nothing02

The ego and the heart in Chinese medicine

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I would like to start a discussion on the role the ego and the heart play in Chinese medicine/Daoist cultivation.

 

I recently shelled out $85 for Lonny Jarrett's book "Nourishing Destiny." It's a pretty amazing book, and obviously Lonny is a smart guy. But he has a very specific viewpoint that the heart should be the guiding force of the entire human system. He describes how to use herbs and acupuncture points to cultivate an attitude of openness, dissolving ego boundaries and "merging with the universe" that does seem to be in line with the traditional Daoist view of health. Not everybody agrees with this, though. There's a very well-reasoned view that Westerners shouldn't try to dissolve their ego boundaries, because the society we live in an the way our psyches function do not support this. Someone (I'm not sure who) actually wrote an article ripping Lonny a new one over this: https://christiannix.com/pdf/a letter to lonny jarrett.pdf

 

Personally, as smart as Lonny Jarrett is, I agree with this article, not with him. Ego boundaries have an important role to play in our lives. It's nice to have an image of yourself as being the ultimate "good guy" and lacking ego boundaries, but if you actually dissolved them, I think you'd find yourself very dysfunctional in a society that demands they be maintained. This is not an issue of abstract right and wrong, but an issue of how you actually (mal)function in the world when you don't have an ego. Make "go with the flow" your guiding philosophy, and you realize that the "flow" really consists of the underlying patterns and ways of thinking and acting of the society you live in, as internalized and experienced subjectively by you. If that society is misguided - and does anyone in 2019 think Western society is not misguided? - you will be too, unless you practice some kind of resistance to the flow. So if all this is true, it seems that while the idea that you should always have an open heart might have worked in China 1000 years ago, it is not appropriate in the west today.

 

In terms of herbal practice, if someone had an issue like "phlegm misting the heart," the heart would be opened with aromatic herbs such as shi chang pu. I think you could even call this an herb that helps dissolve the ego. So here's what I want to discuss: if we take the viewpoint that ego boundaries should be maintained and strengthened, not dissolved, how would that be reflected in herbal or acupuncture practice? Which organs would you treat? I wonder if it would be the kidneys (where the will is seated according to TCM) or the gallbladder (whose "determination" is supposed to help give the heart direction), or if maybe TCM is just the wrong tool to accomplish this.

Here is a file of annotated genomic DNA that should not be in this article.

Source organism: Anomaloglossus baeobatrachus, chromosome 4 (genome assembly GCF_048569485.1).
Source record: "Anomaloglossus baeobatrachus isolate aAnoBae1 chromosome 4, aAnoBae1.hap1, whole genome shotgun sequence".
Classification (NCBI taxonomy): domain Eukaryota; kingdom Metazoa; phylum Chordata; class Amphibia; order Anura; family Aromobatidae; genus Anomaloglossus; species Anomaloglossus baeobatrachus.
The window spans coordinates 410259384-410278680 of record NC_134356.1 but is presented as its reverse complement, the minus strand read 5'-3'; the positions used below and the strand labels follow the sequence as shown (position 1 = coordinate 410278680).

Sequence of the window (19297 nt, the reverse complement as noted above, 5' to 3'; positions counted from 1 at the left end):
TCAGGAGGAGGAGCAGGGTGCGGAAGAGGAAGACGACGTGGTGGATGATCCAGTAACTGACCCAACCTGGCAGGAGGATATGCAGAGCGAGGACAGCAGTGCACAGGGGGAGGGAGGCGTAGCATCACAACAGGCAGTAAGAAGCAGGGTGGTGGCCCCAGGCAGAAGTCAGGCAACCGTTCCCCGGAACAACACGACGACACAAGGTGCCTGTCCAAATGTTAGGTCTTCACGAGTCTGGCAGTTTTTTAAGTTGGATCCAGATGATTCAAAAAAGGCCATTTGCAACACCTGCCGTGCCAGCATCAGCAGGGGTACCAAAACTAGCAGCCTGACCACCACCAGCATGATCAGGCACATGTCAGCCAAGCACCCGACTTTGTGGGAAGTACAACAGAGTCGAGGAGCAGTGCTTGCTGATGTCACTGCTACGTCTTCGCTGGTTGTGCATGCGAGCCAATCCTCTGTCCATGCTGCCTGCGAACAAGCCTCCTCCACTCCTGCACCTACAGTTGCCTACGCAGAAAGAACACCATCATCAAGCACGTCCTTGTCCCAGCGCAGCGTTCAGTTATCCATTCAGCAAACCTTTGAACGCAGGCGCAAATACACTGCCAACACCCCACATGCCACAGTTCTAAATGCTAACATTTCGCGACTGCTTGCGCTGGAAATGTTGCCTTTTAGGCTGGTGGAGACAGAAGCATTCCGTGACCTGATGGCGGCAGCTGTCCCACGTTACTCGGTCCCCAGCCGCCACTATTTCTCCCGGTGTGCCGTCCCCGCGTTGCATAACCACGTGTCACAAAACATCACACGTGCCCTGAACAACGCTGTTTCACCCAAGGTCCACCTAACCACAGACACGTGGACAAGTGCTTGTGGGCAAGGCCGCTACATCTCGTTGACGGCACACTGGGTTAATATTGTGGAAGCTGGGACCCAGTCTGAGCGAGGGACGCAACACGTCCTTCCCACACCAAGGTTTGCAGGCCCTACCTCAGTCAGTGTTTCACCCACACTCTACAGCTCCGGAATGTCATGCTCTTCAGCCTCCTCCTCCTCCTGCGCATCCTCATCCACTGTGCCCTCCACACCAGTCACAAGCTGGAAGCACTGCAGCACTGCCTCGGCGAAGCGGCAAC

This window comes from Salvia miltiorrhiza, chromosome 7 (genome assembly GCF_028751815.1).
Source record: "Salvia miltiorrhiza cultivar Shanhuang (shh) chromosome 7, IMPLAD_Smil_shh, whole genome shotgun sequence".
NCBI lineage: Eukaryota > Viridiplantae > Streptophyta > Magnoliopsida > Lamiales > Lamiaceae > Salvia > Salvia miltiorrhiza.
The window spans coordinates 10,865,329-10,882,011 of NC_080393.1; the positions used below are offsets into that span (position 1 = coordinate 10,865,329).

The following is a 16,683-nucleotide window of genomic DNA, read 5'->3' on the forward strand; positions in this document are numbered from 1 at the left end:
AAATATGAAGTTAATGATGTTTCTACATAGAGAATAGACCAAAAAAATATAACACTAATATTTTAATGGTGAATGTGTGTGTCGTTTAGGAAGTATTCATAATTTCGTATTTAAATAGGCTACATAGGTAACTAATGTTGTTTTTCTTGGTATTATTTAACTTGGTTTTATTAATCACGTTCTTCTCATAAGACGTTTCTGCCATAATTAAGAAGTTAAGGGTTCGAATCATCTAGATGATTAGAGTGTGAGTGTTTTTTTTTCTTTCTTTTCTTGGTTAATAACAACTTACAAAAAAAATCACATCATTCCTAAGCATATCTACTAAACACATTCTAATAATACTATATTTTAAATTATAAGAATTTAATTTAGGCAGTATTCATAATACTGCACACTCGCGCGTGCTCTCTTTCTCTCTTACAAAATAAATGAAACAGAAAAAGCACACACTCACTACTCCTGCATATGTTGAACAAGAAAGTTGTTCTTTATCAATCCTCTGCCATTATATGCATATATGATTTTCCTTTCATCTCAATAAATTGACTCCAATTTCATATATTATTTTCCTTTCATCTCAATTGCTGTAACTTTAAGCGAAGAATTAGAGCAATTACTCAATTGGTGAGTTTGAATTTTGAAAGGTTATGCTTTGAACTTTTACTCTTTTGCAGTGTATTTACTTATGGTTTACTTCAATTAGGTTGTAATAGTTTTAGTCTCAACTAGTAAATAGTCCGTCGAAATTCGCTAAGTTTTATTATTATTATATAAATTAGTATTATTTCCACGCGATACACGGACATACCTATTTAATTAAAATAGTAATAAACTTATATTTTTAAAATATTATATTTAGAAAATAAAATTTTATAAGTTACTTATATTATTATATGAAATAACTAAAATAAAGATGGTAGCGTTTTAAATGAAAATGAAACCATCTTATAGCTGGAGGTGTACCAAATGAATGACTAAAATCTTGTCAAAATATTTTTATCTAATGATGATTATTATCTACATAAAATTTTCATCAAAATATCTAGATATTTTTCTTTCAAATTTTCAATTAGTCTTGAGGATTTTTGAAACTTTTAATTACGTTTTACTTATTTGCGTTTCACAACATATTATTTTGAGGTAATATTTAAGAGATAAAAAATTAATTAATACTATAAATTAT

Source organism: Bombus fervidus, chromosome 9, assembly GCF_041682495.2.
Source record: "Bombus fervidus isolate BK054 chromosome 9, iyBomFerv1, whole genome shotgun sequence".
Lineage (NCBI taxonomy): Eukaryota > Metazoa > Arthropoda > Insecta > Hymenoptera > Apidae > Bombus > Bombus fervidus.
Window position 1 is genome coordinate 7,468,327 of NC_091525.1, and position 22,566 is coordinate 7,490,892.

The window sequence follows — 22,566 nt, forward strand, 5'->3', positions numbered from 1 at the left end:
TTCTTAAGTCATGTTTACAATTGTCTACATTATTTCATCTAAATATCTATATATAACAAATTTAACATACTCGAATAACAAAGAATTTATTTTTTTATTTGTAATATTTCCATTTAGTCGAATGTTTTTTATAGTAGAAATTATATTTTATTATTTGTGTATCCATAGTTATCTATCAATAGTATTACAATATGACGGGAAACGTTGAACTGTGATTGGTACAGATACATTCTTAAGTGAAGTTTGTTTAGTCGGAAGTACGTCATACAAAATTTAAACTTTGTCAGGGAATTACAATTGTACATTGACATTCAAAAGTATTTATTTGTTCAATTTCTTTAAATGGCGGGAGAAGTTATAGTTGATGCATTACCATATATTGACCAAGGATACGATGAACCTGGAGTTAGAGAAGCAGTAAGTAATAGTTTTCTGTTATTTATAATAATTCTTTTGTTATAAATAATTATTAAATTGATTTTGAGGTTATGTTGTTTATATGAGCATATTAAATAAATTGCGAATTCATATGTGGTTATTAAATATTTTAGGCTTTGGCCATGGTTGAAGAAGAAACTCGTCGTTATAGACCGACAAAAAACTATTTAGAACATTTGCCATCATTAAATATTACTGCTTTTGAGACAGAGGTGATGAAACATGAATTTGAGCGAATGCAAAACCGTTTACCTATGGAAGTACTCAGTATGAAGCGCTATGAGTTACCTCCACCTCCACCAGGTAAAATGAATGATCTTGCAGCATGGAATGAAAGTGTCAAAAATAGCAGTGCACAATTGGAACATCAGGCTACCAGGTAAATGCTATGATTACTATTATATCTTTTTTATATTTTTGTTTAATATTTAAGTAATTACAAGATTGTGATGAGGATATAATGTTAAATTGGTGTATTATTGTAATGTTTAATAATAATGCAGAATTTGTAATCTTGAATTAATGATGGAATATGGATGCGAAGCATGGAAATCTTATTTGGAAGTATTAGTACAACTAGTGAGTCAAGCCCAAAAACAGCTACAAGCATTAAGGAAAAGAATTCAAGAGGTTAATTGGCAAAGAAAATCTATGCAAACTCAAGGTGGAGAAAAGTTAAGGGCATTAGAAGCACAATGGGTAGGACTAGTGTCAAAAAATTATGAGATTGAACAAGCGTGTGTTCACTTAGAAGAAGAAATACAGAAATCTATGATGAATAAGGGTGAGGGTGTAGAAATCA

Does anyone have experience with systems of cultivation other than Daoism that give the ego and heart a different role, and how do those practices translate into the Chinese system?

Edited by nothing02
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The book sounds like a Christina do-gooder discusses philosophy of TCM.   And as such is useless.

 

The ego is a false structure, but if it is transformed then what is left is your true human self.  You don't suddenly disappear from the Earth.   And even "great masters" still have sex and thoughts and whatnot.   You also don't become the universe, if that was the case wouldn't Buddha have fixed everything?  Therefore he was not the almighty, he was simply a sane non-false human that had returned to reality.

 

As for hearting things.   This normally comes from people who don't have any experience of progress.   So they imagine that spiritual progress has something to do with being on your knees flailing your back, and hunting around the earth for poor brown people you can save.   Which btw was not what Jesus was suggesting.

 

The most useful books are practice manuals by people who know how to practice, because through their own practice they have attained.   And other poetic books are inspirational.   But in the end you have to do some practice.

 

So, an encyclopaedic book like this comes from someone who has not practiced but has compiled copious notes that he has not actually experienced.
Practice manuals can be quite short.

 

I would suggest to you that you do not want, and you would not benefit from, a "thorough grounding" in "theory".

 

What you actually learn from is practice.  5 mins theory then 5 hrs practice.

Otherwise it is just mental masturbation, like looking at pictures of mountains, rather than ... going up on a mountain.

 

Anyway, aside from all that, Spontaneous Five Animal Frolics requires very little theory, you just do it ... and then the body does all the healing.   Then you get well.

Then there breathing at the dantien, surrendering into the flow.   Again 60seconds instruction required.

Then Zhan Zhuang, yes some details need explaining several times.

 

Do you need any more information other than this ?   I don't think so.